Albumin Kinetics in Generalized Inflammation
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|ClinicalTrials.gov Identifier: NCT01194492|
Recruitment Status : Completed
First Posted : September 3, 2010
Last Update Posted : January 19, 2021
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|Condition or disease||Intervention/treatment||Phase|
|Major Abdominal Surgery||Radiation: Albumin transcapillary escape rate (125I-albumin)||Phase 4|
Albumin infusions have been used for expansion of the plasma volume for more than 60 years, not only in the operating room, but also in trauma and sepsis. However, there is an ongoing debate whether albumin is good or bad for the patient compared to other intravenous fluids, in different situations. Our research program aims at exploring this issue, starting by describing how the body handles the endogenous albumin in connection with severe inflammation. The final goal is to improve fluid treatment for these patients.
Plasma albumin is often decreased in inflammation. However, the underlying mechanisms are not well described. Two aspects of albumin kinetics will be covered in this study by measurements immediately before and two days after major abdominal surgery, that will serve as a model for generalized inflammation. Albumin fractional synthesis rate will be determined by the incorporation of deuterium labelled phenylalanine into plasma albumin. Albumin distribution will be measured as transcapillary escape rate of radioiodinated albumin. By assessment of P-albumin and plasma volume it will be possible to calculate albumin absolute rate of synthesis and albumin absolute flux from the central compartment, respectively.
|Study Type :||Interventional (Clinical Trial)|
|Actual Enrollment :||10 participants|
|Intervention Model:||Single Group Assignment|
|Masking:||None (Open Label)|
|Primary Purpose:||Basic Science|
|Official Title:||Albumin Kinetics in Generalized Inflammation - an Exploratory Study on Patients Before and After Major Abdominal Surgery|
|Study Start Date :||September 2010|
|Actual Primary Completion Date :||December 2010|
|Actual Study Completion Date :||December 2010|
Radiation: Albumin transcapillary escape rate (125I-albumin)
Repeated measure by injection of 0.1 megabecquerel and 0.3 megabecquerel of 125-iodine labeled albumin before surgery and 2 days after surgery, respectively.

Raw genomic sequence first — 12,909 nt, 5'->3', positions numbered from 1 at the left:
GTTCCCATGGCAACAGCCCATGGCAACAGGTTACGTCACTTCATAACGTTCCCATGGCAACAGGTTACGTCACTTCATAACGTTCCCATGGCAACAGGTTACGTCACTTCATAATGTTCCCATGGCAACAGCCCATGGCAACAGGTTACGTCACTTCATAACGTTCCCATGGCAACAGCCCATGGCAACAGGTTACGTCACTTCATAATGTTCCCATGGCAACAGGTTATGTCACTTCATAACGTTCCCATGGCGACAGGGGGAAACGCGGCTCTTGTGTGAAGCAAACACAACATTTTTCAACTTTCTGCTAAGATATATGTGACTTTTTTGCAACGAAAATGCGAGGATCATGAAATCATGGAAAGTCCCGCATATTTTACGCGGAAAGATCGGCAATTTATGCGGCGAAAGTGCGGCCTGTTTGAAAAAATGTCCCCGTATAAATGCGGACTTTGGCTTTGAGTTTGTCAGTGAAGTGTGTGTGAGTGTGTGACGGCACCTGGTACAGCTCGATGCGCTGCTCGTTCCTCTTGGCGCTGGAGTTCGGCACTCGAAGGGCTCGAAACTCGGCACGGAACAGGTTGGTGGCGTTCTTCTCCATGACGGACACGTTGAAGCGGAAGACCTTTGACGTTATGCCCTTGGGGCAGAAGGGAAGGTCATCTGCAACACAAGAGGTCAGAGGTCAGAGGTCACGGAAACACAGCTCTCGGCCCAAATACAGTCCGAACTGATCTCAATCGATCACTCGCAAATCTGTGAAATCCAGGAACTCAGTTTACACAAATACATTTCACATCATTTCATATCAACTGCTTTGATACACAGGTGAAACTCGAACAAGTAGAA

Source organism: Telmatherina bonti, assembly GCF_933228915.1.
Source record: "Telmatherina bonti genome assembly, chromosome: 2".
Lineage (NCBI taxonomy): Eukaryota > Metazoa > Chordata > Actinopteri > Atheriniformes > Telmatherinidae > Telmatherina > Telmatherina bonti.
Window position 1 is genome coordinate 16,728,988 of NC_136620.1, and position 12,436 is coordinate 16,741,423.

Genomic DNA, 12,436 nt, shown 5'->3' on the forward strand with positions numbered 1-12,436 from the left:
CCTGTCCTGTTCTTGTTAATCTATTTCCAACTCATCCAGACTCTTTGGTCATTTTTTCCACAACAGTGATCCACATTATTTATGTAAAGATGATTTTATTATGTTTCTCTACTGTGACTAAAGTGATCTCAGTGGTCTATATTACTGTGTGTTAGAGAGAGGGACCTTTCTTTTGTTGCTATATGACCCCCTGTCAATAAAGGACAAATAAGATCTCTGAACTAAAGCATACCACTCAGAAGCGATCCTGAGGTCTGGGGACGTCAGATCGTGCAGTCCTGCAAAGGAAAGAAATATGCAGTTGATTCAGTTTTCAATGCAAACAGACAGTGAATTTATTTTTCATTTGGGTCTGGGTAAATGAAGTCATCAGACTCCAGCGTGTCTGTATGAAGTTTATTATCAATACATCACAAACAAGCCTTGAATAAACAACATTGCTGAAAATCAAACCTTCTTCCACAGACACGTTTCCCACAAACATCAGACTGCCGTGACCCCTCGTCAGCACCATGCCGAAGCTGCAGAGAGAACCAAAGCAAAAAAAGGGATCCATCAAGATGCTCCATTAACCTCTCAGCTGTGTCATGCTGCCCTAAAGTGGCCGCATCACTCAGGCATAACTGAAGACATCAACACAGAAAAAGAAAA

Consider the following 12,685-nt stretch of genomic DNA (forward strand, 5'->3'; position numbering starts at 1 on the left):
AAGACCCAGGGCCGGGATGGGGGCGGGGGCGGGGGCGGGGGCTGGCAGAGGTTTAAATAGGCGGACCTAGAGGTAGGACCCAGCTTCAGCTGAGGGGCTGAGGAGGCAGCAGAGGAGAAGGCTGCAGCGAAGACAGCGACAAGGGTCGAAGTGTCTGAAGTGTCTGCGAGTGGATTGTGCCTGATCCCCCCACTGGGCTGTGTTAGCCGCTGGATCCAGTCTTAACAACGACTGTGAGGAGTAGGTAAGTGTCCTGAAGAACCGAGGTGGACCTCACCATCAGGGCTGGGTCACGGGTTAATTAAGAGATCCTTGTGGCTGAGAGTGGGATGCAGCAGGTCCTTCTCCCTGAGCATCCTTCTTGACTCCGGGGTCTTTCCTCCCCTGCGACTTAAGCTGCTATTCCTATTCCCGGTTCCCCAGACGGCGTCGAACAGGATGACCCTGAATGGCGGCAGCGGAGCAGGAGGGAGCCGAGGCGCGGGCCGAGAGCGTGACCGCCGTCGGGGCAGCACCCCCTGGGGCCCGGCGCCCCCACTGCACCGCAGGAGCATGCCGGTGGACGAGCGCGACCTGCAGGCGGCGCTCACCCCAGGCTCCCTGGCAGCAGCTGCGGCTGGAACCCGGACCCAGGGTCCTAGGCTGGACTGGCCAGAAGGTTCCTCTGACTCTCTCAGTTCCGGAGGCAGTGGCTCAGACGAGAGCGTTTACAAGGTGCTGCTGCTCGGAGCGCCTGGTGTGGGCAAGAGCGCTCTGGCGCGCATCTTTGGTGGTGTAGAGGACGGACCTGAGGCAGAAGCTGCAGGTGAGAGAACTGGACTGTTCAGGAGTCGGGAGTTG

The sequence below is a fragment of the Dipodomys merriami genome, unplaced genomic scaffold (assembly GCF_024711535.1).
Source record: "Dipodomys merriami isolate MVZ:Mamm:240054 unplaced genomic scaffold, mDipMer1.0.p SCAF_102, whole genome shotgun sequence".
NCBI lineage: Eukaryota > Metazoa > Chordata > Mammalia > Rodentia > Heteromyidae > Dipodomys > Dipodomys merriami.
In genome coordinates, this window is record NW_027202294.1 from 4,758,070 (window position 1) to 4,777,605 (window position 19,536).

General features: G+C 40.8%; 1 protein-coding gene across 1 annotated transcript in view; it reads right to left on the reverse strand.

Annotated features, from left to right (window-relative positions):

Other Name: SERALB-125
- Change from baseline in albumin transcapillary escape rate [ Time Frame: 2 days ]Transcapillary escape rate is measured as the rate of decrease of 125I-albumin in plasma over 90 min. The assessment is performed twice, immediately before surgery and in the second post-operative day, respectively.
- Change from baseline in albumin synthesis rate [ Time Frame: 2 days ]
- Changes from baseline in markers of inflammation (heart rate, respiratory rate, body temperature, Blood leukocyte count, and P-CRP) [ Time Frame: 2 days ]The markers of inflammation is measured twice in each patient, immediately before and two days after surgery, respectively.
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|Ages Eligible for Study:||40 Years and older (Adult, Older Adult)|
|Sexes Eligible for Study:||All|
|Accepts Healthy Volunteers:||No|
- written informed consent
- patients planned for major abdominal surgery, pancreatic
- age ≥ 40 years
- pregnant or lactating patients
- planned peri-operative infusions of albumin or plasma
- S-creatinine > 110 mmol/L
- allergy against iodine
- other conditions preventing the subject from participating in the study, as judged by the investigator
To learn more about this study, you or your doctor may contact the study research staff using the contact information provided by the sponsor.
Please refer to this study by its ClinicalTrials.gov identifier (NCT number): NCT01194492
|Karolinska University Hosptial, Huddinge|
|Stockholm, Sweden, SE-141 86|
|Study Chair:||Sigridur Kalman, MD, Ass Prof||Karolinska Institutet, Institution of Clinical Science Intervention and Technology, Dept of Anesthesiology|
|Responsible Party:||Ake Norberg, MD PhD, Karolinska Institutet|
|Other Study ID Numbers:||
|First Posted:||September 3, 2010 Key Record Dates|
|Last Update Posted:||January 19, 2021|
|Last Verified:||January 2021|
systemic inflammatory response syndrome